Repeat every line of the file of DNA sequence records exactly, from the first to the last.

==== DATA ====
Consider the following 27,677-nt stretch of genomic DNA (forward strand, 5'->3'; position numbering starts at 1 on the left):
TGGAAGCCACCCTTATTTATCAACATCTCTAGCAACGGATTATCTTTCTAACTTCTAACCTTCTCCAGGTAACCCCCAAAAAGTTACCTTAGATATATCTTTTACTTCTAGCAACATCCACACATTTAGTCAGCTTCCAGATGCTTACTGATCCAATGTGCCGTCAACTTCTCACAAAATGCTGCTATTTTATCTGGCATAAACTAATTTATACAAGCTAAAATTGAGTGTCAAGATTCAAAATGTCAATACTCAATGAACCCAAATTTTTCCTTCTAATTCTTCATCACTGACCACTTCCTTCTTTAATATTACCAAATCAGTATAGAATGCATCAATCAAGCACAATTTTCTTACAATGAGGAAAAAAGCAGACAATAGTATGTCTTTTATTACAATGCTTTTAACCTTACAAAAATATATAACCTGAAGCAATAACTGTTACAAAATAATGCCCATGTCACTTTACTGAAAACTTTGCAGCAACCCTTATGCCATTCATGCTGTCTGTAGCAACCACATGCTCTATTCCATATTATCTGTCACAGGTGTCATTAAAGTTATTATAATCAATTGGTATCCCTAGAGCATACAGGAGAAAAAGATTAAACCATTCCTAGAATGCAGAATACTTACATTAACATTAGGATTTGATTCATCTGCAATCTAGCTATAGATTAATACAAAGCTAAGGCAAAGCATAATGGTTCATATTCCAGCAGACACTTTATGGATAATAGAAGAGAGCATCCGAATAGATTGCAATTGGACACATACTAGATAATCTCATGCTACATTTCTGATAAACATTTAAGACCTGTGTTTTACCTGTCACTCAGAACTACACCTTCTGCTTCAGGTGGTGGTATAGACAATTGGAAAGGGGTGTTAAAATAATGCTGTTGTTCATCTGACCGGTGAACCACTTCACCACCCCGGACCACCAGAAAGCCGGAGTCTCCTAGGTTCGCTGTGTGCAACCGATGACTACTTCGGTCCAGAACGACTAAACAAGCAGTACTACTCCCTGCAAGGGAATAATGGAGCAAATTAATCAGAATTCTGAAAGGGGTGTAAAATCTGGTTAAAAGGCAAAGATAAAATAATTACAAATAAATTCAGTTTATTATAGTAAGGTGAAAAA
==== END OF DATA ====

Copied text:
Consider the following 27,677-nt stretch of genomic DNA (forward strand, 5'->3'; position numbering starts at 1 on the left):
TGGAAGCCACCCTTATTTATCAACATCTCTAGCAACGGATTATCTTTCTAACTTCTAACCTTCTCCAGGTAACCCCCAAAAAGTTACCTTAGATATATCTTTTACTTCTAGCAACATCCACACATTTAGTCAGCTTCCAGATGCTTACTGATCCAATGTGCCGTCAACTTCTCACAAAATGCTGCTATTTTATCTGGCATAAACTAATTTATACAAGCTAAAATTGAGTGTCAAGATTCAAAATGTCAATACTCAATGAACCCAAATTTTTCCTTCTAATTCTTCATCACTGACCACTTCCTTCTTTAATATTACCAAATCAGTATAGAATGCATCAATCAAGCACAATTTTCTTACAATGAGGAAAAAAGCAGACAATAGTATGTCTTTTATTACAATGCTTTTAACCTTACAAAAATATATAACCTGAAGCAATAACTGTTACAAAATAATGCCCATGTCACTTTACTGAAAACTTTGCAGCAACCCTTATGCCATTCATGCTGTCTGTAGCAACCACATGCTCTATTCCATATTATCTGTCACAGGTGTCATTAAAGTTATTATAATCAATTGGTATCCCTAGAGCATACAGGAGAAAAAGATTAAACCATTCCTAGAATGCAGAATACTTACATTAACATTAGGATTTGATTCATCTGCAATCTAGCTATAGATTAATACAAAGCTAAGGCAAAGCATAATGGTTCATATTCCAGCAGACACTTTATGGATAATAGAAGAGAGCATCCGAATAGATTGCAATTGGACACATACTAGATAATCTCATGCTACATTTCTGATAAACATTTAAGACCTGTGTTTTACCTGTCACTCAGAACTACACCTTCTGCTTCAGGTGGTGGTATAGACAATTGGAAAGGGGTGTTAAAATAATGCTGTTGTTCATCTGACCGGTGAACCACTTCACCACCCCGGACCACCAGAAAGCCGGAGTCTCCTAGGTTCGCTGTGTGCAACCGATGACTACTTCGGTCCAGAACGACTAAACAAGCAGTACTACTCCCTGCAAGGGAATAATGGAGCAAATTAATCAGAATTCTGAAAGGGGTGTAAAATCTGGTTAAAAGGCAAAGATAAAATAATTACAAATAAATTCAGTTTATTATAGTAAGGTGAAAAA